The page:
No individual or business owner wants to be sued. But, that unfortunate situation is made even worse when news of being sued is followed by learning that, unbeknownst to you, the lawsuit was actually filed some time ago and you have had a “default” entered against you. Of the many questions that would surely race to your mind, the first are likely to be: what is a default? and how do I address the default?
When a defendant is sued in any court, if he fails to file a responsive pleading or otherwise defend the lawsuit within the time proscribed by the Florida Rules of Civil Procedure, then the court or the clerk of the court may enter a default against him. However, the default is only half a win for a plaintiff: it is not a judgment entitling the plaintiff to relief. The plaintiff must still file for and obtain a final judgment from the Court. But, the default means that, absent certain circumstances or facts, the defendant is no longer allowed to participate in, or defend, the lawsuit.
If the individual or business owner in the example above discovers the default before final judgment, then he will want to try and have the default vacated, or canceled. However, as stated above, in order to vacate a default, the defaulted party must show that certain circumstances or facts existed and were the reason he did not answer or otherwise respond to the Complaint.
Under Florida law, the defaulted party must show: 1) that the failure to respond was the result of excusable neglect; 2) that a meritorious defense to the underlying suit exists; and 3) that he diligently moved to address the default upon learning of it. See generally Florida Aviation Academy, Dewkat Aviation, Inc. v. Charter Air Center, Inc., 449 So. 2d 350 (Fla. 1st DCA 1984); Faulkner v. Faulkner, 629 So. 2d 1100 (Fla. 1st DCA 1994).
Excusable neglect is a fairly simply concept: the defaulted defendant must show that his failure to participate in the lawsuit—his “neglect”—was excusable, or for an acceptable reason. Excusable neglect is found where inaction results from clerical or secretarial error, reasonable misunderstanding, a system gone awry, or “any other of the foibles to which human nature is heir.” Somero v. Hendry Gen. Hosp., 467 So.2d 1103 (Fla. 4th DCA 1985). Excusable neglect has been found where:
- the defendant inadvertently clipped the summons and complaint to the back of a file and replaced in the filing cabinet, and thus failed to respond to it;
- a German citizen located in Germany failed to respond, likely due to the fact that, being of German origin, he was unaware of his obligations, and it was not clear to what extent he complied, or was able to comply, with those obligations; and
- where corporate counsel filed an answer for the corporation but inadvertently failed to file a pleading for another individual defendant, who was then defaulted.
Representing the other side of the coin, neglect in the following scenarios was found to have been inexcusable:
- where the defendant was a fugitive from justice and consequently was unable to contact his attorney;
- where the president of the defendant corporation “thought” an attorney had responded to a complaint but subsequently received notice of plaintiff’s intention to seek a default and still did not take any action in response to that notice;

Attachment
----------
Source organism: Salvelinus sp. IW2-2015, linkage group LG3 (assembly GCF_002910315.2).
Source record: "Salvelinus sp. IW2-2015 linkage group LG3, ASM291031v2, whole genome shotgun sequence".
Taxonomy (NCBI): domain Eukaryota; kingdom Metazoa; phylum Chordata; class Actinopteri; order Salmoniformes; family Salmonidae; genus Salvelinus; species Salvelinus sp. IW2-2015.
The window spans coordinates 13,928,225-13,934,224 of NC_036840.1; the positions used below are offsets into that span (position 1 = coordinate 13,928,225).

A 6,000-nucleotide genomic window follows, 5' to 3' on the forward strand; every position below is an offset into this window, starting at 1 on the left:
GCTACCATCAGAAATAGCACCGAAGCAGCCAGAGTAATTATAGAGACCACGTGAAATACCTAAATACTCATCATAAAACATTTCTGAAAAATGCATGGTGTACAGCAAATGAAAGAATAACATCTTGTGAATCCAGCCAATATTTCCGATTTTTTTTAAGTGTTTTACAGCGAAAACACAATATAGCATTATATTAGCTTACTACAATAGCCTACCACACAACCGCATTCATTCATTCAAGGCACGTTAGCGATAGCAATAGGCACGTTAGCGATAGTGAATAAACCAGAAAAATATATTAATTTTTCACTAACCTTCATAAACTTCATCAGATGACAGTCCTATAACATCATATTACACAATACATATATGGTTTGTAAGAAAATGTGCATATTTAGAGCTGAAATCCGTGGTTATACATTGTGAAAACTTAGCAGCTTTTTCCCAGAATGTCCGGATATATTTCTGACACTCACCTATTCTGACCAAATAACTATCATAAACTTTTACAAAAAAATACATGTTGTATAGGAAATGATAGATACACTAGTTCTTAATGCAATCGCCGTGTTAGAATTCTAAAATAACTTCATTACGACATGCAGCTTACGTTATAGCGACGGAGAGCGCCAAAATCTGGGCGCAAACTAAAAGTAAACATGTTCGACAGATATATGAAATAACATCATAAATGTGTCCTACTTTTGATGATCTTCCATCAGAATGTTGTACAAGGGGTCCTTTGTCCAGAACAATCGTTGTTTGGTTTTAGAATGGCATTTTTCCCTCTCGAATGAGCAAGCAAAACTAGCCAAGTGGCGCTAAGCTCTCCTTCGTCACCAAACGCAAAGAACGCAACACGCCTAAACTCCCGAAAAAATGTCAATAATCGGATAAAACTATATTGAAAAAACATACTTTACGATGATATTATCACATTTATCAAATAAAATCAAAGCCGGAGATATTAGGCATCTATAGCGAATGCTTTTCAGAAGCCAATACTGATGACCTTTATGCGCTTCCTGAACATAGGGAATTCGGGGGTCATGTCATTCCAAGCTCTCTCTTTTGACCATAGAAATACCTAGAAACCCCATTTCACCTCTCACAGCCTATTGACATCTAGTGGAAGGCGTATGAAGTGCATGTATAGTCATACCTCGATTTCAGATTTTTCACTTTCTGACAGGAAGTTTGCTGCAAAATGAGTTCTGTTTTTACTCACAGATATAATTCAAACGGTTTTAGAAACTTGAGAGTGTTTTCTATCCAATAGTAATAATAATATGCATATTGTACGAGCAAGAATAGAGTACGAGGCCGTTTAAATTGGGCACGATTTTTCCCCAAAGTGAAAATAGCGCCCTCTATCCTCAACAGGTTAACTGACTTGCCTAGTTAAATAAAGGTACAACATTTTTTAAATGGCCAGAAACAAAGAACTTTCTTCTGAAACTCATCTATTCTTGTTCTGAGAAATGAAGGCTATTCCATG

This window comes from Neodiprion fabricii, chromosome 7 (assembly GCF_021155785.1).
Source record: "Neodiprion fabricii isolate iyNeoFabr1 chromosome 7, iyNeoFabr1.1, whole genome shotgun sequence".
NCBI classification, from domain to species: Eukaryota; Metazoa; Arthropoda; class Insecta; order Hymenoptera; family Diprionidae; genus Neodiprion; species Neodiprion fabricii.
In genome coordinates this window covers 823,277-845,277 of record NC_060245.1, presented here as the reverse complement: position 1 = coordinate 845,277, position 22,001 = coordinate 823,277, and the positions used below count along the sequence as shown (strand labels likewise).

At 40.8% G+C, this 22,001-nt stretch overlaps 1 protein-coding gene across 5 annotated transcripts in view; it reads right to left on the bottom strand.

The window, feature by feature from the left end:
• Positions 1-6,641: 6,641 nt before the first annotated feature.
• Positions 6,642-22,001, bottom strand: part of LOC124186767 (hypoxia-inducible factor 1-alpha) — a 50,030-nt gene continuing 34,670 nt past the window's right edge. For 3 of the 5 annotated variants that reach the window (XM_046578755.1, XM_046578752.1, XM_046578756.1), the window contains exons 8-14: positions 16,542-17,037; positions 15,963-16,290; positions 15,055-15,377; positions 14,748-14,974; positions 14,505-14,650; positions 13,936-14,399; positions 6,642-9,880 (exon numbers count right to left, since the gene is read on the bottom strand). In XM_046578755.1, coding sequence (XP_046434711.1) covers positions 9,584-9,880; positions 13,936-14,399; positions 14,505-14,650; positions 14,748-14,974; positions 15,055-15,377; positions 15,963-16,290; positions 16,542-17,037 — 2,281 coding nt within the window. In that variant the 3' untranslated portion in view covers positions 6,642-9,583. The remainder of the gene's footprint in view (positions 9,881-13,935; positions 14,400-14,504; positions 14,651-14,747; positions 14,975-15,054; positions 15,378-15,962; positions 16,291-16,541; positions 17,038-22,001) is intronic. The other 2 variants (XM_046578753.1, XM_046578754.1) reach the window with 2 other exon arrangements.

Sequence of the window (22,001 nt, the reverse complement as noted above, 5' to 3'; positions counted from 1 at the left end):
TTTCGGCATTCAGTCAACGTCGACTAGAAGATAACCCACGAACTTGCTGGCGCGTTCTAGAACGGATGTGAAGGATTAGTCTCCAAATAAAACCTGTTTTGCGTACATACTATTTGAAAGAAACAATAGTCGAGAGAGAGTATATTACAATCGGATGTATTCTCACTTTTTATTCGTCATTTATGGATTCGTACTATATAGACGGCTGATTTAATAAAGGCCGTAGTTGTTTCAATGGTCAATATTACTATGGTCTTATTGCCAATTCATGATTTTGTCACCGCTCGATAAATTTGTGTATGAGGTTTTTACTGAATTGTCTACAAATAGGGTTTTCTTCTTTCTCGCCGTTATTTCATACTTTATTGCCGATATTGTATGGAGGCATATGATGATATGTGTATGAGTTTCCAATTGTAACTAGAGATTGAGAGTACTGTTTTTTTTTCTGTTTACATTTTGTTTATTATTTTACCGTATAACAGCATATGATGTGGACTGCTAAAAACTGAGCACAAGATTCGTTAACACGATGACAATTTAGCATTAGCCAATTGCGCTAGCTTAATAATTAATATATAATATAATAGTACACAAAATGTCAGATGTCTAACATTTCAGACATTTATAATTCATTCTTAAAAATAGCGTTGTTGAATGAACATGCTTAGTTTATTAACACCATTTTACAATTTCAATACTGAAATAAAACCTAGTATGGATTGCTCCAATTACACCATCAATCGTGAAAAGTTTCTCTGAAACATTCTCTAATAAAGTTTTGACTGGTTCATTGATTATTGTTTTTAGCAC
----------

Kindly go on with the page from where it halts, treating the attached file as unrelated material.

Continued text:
- where the defendant merely alleged that failure to act resulted from excusable neglect without providing any supporting factual basis; and
- where the defendant made a bare allegation that default resulted from misfiling or misplacing a complaint, where it also appeared that the default status had been called to the defendants’ attention on several occasions.
Further, the defendant’s excusable neglect must be proven by sworn statements or affidavits; unsworn assertions are insufficient. Faulkner v. Faulkner, 629 So. 2d 1100 (Fla. 1st DCA 1994).
In order to establish a purely legal meritorious defense, it must be established by pleading or affidavit; a general denial will be insufficient. If the defendant relies on a factual defense to obtain relief from the default, the ultimate facts of such defense must be set forth in a verified answer, a sworn motion or affidavit, or by other competent evidence. A conclusory assertion that a meritorious defense exists is insufficient. See generally Geer v. Jacobsen, 880 So. 2d 717, 720 (Fla. 2d DCA 2004).
In order to establish the due diligence element, a defendant must move quickly to vacate the default upon learning of its existence. While there is no bright-line test for demonstrating due diligence, courts have found it unreasonable for defendants to wait six months, three months, and even five weeks to initiate efforts to have the default vacated. On the other hand, where defendants moved to vacate the default within six, seven, and even fifteen days, the courts in those cases found that the defendants had demonstrated the requisite due diligence. See generally Allstate Floridian Ins. Co. v. Ronco Inventions, LLC, 890 So. 2d 300, 302 (Fla. 2d DCA 2004). However, even though courts have found due diligence demonstrated when the defendant acted after a week or more, it is generally best practice not to wait even that long, and to instead act immediately to have the default vacated upon learning of it.
While it can be overcome, a default is a serious development in any case. Upon learning that default has been entered against him, the defendant cannot let it go unaddressed, or serious consequences will arise. However, a timely motion to vacate the default can usually resolve the issue, so long as the defendant can demonstrate excusable neglect, a meritorious defense, and due diligence in responding to the default.